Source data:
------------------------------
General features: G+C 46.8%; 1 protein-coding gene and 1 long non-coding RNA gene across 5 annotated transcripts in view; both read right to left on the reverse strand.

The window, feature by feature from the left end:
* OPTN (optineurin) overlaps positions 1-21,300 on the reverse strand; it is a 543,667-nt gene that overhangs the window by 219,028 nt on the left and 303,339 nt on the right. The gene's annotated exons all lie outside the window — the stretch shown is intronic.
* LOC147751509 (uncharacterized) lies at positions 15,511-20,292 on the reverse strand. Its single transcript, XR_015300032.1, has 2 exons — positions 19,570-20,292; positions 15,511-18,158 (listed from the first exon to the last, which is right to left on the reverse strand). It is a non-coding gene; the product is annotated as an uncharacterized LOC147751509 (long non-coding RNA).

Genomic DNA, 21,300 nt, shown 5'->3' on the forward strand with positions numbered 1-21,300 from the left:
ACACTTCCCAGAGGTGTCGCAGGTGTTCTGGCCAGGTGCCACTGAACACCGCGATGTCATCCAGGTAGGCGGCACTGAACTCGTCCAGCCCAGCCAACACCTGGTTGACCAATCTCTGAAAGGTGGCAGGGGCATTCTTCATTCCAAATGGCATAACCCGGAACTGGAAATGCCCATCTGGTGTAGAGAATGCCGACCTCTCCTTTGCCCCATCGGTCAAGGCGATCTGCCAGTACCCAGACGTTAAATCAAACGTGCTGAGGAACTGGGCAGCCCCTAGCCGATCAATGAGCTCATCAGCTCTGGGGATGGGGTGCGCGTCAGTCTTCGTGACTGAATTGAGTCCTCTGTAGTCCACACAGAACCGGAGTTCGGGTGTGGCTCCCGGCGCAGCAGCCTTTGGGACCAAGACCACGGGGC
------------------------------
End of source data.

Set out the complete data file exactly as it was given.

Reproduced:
General features: G+C 46.8%; 1 protein-coding gene and 1 long non-coding RNA gene across 5 annotated transcripts in view; both read right to left on the reverse strand.

The window, feature by feature from the left end:
* OPTN (optineurin) overlaps positions 1-21,300 on the reverse strand; it is a 543,667-nt gene that overhangs the window by 219,028 nt on the left and 303,339 nt on the right. The gene's annotated exons all lie outside the window — the stretch shown is intronic.
* LOC147751509 (uncharacterized) lies at positions 15,511-20,292 on the reverse strand. Its single transcript, XR_015300032.1, has 2 exons — positions 19,570-20,292; positions 15,511-18,158 (listed from the first exon to the last, which is right to left on the reverse strand). It is a non-coding gene; the product is annotated as an uncharacterized LOC147751509 (long non-coding RNA).

Genomic DNA, 21,300 nt, shown 5'->3' on the forward strand with positions numbered 1-21,300 from the left:
ACACTTCCCAGAGGTGTCGCAGGTGTTCTGGCCAGGTGCCACTGAACACCGCGATGTCATCCAGGTAGGCGGCACTGAACTCGTCCAGCCCAGCCAACACCTGGTTGACCAATCTCTGAAAGGTGGCAGGGGCATTCTTCATTCCAAATGGCATAACCCGGAACTGGAAATGCCCATCTGGTGTAGAGAATGCCGACCTCTCCTTTGCCCCATCGGTCAAGGCGATCTGCCAGTACCCAGACGTTAAATCAAACGTGCTGAGGAACTGGGCAGCCCCTAGCCGATCAATGAGCTCATCAGCTCTGGGGATGGGGTGCGCGTCAGTCTTCGTGACTGAATTGAGTCCTCTGTAGTCCACACAGAACCGGAGTTCGGGTGTGGCTCCCGGCGCAGCAGCCTTTGGGACCAAGACCACGGGGC